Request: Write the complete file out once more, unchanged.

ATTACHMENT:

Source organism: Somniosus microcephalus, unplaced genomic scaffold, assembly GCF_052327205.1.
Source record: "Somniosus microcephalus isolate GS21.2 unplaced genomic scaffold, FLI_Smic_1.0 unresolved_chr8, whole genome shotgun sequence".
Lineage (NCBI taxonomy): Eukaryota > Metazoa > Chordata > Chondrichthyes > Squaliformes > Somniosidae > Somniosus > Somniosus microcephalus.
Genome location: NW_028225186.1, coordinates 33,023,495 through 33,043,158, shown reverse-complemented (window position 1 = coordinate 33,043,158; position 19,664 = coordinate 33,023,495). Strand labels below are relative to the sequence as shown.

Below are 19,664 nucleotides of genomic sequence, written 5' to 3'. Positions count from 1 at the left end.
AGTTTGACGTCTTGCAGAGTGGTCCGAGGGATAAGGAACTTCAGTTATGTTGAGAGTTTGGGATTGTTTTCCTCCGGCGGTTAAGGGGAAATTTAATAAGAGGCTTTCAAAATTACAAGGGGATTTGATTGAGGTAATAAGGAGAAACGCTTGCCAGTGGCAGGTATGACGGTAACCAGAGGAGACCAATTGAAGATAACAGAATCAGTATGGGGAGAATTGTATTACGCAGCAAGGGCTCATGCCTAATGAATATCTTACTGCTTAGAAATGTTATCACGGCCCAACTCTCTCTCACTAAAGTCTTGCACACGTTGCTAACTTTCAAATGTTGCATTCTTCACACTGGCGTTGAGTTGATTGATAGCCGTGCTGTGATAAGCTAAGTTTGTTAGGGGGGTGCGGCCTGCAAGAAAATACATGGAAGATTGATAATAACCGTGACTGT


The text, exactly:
Source organism: Somniosus microcephalus, unplaced genomic scaffold, assembly GCF_052327205.1.
Source record: "Somniosus microcephalus isolate GS21.2 unplaced genomic scaffold, FLI_Smic_1.0 unresolved_chr8, whole genome shotgun sequence".
Lineage (NCBI taxonomy): Eukaryota > Metazoa > Chordata > Chondrichthyes > Squaliformes > Somniosidae > Somniosus > Somniosus microcephalus.
Genome location: NW_028225186.1, coordinates 33,023,495 through 33,043,158, shown reverse-complemented (window position 1 = coordinate 33,043,158; position 19,664 = coordinate 33,023,495). Strand labels below are relative to the sequence as shown.

Below are 19,664 nucleotides of genomic sequence, written 5' to 3'. Positions count from 1 at the left end.
AGTTTGACGTCTTGCAGAGTGGTCCGAGGGATAAGGAACTTCAGTTATGTTGAGAGTTTGGGATTGTTTTCCTCCGGCGGTTAAGGGGAAATTTAATAAGAGGCTTTCAAAATTACAAGGGGATTTGATTGAGGTAATAAGGAGAAACGCTTGCCAGTGGCAGGTATGACGGTAACCAGAGGAGACCAATTGAAGATAACAGAATCAGTATGGGGAGAATTGTATTACGCAGCAAGGGCTCATGCCTAATGAATATCTTACTGCTTAGAAATGTTATCACGGCCCAACTCTCTCTCACTAAAGTCTTGCACACGTTGCTAACTTTCAAATGTTGCATTCTTCACACTGGCGTTGAGTTGATTGATAGCCGTGCTGTGATAAGCTAAGTTTGTTAGGGGGGTGCGGCCTGCAAGAAAATACATGGAAGATTGATAATAACCGTGACTGT